The Next Black Swan Event: Preparing for Fail-Safes to Fail - My Patriot Supply
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The Next Black Swan Event: Preparing for Fail-Safes to Fail

October 27, 2022 0 Comments

What would you do if your fail-safe fails?

Take the recent news story about a celebrity who found himself without a working vehicle,which was trapped in a parking deck for 24 hours after his Tesla’s fail-safes failed.

Actor Glenn Howerton’s Tesla story went viral last week after he explained that “every step of the way throughout this journey, every single thing that could go wrong went wrong.”

The short story is his Tesla vehicle’s key fob broke, and he used his phone as the vehicle key when he went to replace the key fob. However, he parked his vehicle at the bottom of a parking garage, where he did not get internet service. As a result, he was locked out of his vehicle upon returning. Trying to problem solve, he Ubered home and got his card key for the vehicle. But when he returned with the card key, he could unlock the vehicle, but he was unable to start it. He eventually had to get a special tow truck since his Tesla Model X couldn’t even go into tow mode.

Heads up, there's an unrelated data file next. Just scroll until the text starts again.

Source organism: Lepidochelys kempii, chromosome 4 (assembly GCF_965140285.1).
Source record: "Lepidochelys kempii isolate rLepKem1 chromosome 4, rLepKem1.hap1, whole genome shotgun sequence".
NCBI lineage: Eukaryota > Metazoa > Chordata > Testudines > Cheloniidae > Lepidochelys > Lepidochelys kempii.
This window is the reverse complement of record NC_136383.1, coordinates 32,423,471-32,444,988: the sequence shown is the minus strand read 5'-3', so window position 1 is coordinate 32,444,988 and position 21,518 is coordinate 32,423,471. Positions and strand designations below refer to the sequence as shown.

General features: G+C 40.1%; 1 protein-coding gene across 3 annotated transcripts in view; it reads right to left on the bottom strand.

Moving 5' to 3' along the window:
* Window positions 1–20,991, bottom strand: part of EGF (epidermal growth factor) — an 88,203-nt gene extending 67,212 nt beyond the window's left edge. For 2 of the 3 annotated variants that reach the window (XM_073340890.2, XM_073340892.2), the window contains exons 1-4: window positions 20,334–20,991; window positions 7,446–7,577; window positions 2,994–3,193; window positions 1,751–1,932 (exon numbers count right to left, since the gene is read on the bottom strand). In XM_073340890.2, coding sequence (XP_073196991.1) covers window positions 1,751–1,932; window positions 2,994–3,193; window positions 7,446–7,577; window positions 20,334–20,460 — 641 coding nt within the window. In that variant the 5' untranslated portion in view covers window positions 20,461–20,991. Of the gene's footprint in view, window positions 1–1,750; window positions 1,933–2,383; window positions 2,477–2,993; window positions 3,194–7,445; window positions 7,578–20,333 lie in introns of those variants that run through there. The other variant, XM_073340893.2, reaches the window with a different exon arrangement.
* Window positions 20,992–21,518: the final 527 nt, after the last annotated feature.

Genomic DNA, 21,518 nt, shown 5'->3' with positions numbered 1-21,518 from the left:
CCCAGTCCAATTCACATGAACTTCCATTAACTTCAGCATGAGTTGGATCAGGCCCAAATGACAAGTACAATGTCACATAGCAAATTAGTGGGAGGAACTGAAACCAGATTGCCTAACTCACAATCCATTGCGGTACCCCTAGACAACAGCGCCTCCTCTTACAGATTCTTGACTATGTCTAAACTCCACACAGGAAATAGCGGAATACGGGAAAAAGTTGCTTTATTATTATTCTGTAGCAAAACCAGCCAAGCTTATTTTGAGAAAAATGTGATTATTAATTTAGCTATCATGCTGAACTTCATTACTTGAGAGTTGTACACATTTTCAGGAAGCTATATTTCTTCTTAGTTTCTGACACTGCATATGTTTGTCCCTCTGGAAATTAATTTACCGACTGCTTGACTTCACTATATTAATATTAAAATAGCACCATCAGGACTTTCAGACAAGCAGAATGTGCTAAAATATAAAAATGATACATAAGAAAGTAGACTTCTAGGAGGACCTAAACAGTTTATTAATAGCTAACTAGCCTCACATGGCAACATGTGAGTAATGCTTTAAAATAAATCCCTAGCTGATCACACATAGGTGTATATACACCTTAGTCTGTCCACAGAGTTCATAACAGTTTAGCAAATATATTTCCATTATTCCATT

The actor shared on his podcast, “Technology completely and totally failed me. And then Tesla Roadside failed me, and then Tesla Vehicle Support failed me. I was on the phone with these people from 9:30 in the morning until six o’clock at night.”

As much as we want to believe we can prepare ourselves to face anything, the simple truth is there will be times when something completely unpredictable happens. Tesla is a huge company with tons of fail-safes in place to prevent things like what happened to Howerton from happening – but it still happened.

Likewise, corporations and manufacturers have entire manuals and divisions dedicated solely to preventing crises and dealing with them when they occur.

However, there are times when something so unpredictable happens that even those who have prepared for crises are crippled. Consider how the COVID-19 pandemic brought the entire supply chain to its knees.

These are often called black swan events. And while we cannot predict them, there are things we can do to prepare for the unforeseen and ensure that if fail-safes fail, we can take care of ourselves and our families. 

Understanding a Black Swan Event

A black swan event is a term coined in the 2007 book, The Black Swan: The Impact of the Highly Improbable by Nassim Nicholas Taleb. It is an unpredictable event that has massive consequences.

Taleb writes, “A black swan is an event that 1) is so rare that even the possibility that it might occur is unknown, 2) has a catastrophic impact when it does occur, and 3) is explained in hindsight as if it were actually predictable.”

When the idea of black swan events was first introduced, the focus was on finances. However, finances are directly tied to human events. Therefore, when a crisis event affects a large number of humans, it has financial consequences.